CMO’s have the shortest lifespan of any C-Suite officer, and Coke’s move to eliminate the CMO role entirely replacing it with “Chief Growth Officer” may be a sign of the times.
It created the CMO role in 1993, and killed it in 2017. Enter the birth of the CGO.
Former McKinsey partner and Kimberly-Clark marketer Thomas Barta said, “as long as marketers continue to position themselves as experts in advertising, brand positioning, millennials and the latest digital fads – instead of being growth drivers – we’ll see more CMO positions disappear,” in a 2017 MarketingWeek article.
Managing Partner of Revenue Performance Group’s Matt Benelli says, “whether it’s CGO or CMO, consistent behaviors and activities that drive the desired KPI’s and results prevent a position from being eliminated. The great ones have a disciplined approach to measuring and managing the daily and weekly activities that drive the results so they can tweak their plan along the way.”
Coke’s CEO took it upon himself to send a strong signal by forever eliminating the CMO role. Marketing is not about buying media, creating ads, and making people feel fuzzy–it’s about achieving growth. It’s about accountable numbers that go up and to the right.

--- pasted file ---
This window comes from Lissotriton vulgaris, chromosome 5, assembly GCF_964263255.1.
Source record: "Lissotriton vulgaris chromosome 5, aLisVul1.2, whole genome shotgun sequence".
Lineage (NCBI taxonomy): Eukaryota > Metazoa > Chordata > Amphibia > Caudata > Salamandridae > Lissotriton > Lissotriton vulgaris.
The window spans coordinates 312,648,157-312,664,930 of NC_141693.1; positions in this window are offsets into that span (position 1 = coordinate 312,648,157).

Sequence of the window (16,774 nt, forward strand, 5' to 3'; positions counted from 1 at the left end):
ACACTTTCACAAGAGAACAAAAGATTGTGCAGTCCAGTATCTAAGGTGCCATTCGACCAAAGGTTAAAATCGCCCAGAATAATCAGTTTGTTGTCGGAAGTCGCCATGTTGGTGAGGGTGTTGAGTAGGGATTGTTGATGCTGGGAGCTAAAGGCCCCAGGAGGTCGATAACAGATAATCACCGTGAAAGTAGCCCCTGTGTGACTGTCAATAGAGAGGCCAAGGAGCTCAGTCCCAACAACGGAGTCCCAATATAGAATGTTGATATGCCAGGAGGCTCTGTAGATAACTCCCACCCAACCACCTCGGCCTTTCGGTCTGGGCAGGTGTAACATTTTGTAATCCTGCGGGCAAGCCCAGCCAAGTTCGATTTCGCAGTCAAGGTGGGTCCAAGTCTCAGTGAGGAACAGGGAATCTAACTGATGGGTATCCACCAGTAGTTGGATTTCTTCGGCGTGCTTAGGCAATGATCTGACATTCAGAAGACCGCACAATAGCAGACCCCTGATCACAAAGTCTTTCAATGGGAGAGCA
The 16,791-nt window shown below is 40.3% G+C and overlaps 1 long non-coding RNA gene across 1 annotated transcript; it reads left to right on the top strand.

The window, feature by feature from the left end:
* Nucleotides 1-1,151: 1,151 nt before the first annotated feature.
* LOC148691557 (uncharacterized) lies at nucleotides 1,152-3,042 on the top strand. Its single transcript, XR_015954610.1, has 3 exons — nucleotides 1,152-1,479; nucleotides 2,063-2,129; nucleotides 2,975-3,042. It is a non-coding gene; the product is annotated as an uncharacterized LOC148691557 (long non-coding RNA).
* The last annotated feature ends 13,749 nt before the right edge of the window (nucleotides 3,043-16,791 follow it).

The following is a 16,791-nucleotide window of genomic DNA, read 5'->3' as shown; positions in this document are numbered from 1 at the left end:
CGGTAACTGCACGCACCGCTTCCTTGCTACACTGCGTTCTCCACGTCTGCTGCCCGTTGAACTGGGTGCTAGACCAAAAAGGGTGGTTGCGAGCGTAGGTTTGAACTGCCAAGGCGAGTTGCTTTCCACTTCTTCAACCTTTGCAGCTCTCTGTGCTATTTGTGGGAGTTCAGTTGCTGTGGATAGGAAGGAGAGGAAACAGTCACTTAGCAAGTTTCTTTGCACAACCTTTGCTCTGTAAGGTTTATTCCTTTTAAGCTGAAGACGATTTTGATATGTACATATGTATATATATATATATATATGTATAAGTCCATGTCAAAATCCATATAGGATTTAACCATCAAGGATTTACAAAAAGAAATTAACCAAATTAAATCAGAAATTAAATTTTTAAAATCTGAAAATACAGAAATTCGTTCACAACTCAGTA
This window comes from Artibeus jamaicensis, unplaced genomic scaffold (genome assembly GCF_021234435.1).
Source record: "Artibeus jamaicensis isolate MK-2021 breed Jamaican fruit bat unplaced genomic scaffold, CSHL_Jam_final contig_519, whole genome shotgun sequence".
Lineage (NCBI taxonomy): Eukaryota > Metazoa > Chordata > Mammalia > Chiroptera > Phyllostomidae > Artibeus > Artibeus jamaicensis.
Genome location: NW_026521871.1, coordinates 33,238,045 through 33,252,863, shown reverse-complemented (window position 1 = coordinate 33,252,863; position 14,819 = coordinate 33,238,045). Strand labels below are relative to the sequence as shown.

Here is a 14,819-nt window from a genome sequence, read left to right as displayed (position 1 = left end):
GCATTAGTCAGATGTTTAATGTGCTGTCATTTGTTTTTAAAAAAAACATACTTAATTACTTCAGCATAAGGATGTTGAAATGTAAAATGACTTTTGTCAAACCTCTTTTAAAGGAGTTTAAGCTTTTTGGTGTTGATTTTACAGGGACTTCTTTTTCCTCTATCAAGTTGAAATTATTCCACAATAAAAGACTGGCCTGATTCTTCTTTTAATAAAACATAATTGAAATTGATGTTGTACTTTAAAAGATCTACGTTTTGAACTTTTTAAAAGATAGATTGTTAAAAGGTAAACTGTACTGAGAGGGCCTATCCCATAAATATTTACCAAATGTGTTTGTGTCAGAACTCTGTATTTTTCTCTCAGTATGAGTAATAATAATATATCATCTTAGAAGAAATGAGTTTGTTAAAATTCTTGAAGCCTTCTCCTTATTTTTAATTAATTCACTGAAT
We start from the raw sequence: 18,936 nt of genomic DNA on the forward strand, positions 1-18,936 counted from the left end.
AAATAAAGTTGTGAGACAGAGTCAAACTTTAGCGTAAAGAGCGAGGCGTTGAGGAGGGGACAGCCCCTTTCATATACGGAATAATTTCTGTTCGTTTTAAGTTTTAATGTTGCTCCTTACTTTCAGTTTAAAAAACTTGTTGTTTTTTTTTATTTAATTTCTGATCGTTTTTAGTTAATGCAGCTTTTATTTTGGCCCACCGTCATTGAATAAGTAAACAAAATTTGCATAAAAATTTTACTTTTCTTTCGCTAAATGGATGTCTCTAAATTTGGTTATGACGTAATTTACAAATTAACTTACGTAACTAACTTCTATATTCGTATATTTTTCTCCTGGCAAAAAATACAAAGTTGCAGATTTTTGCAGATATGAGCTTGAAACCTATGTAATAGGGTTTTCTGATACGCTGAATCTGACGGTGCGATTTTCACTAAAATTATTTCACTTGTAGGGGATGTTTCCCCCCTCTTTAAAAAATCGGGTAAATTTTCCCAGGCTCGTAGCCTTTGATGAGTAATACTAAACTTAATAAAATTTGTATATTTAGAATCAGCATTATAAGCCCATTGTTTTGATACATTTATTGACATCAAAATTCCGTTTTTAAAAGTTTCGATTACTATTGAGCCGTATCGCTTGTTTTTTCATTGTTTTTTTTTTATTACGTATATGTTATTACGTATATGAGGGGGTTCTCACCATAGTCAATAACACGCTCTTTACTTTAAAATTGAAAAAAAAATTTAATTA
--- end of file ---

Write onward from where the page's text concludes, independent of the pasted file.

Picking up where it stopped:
Pillars of a CGO
- Metrics: almost anything can be measured today from creative to customers
- Innovation: not just in advertising, but in everything
- Accountability: Attribution can discern “base” from “marketing incremental”
- Professional Management: CGO’s look more like White House Chief of Staff John Kelly
If outside sales, inside sales, or account management exists in a company, those functions will likely report into a CGO. No longer will a CGO have expertise in one area and weakness in three: those roles of expertise will exist much like on a football team: offensive coordinator, defensive coordinator, special teams coach, and within those…quarterback coach, wide receiver coach, etc.
“Johnson & Johnson CMO Alison Lewis called Coke’s decision symbolic,” said C3 Metrics advertising attribution measurement CEO Mark Hughes. “but the symbolism is strong…when you eliminate a role entirely versus just firing and replacing the CMO, it’s an indicator that Coke sees the role of the past 24 years not working.”
If you’re a CMO: is your number up?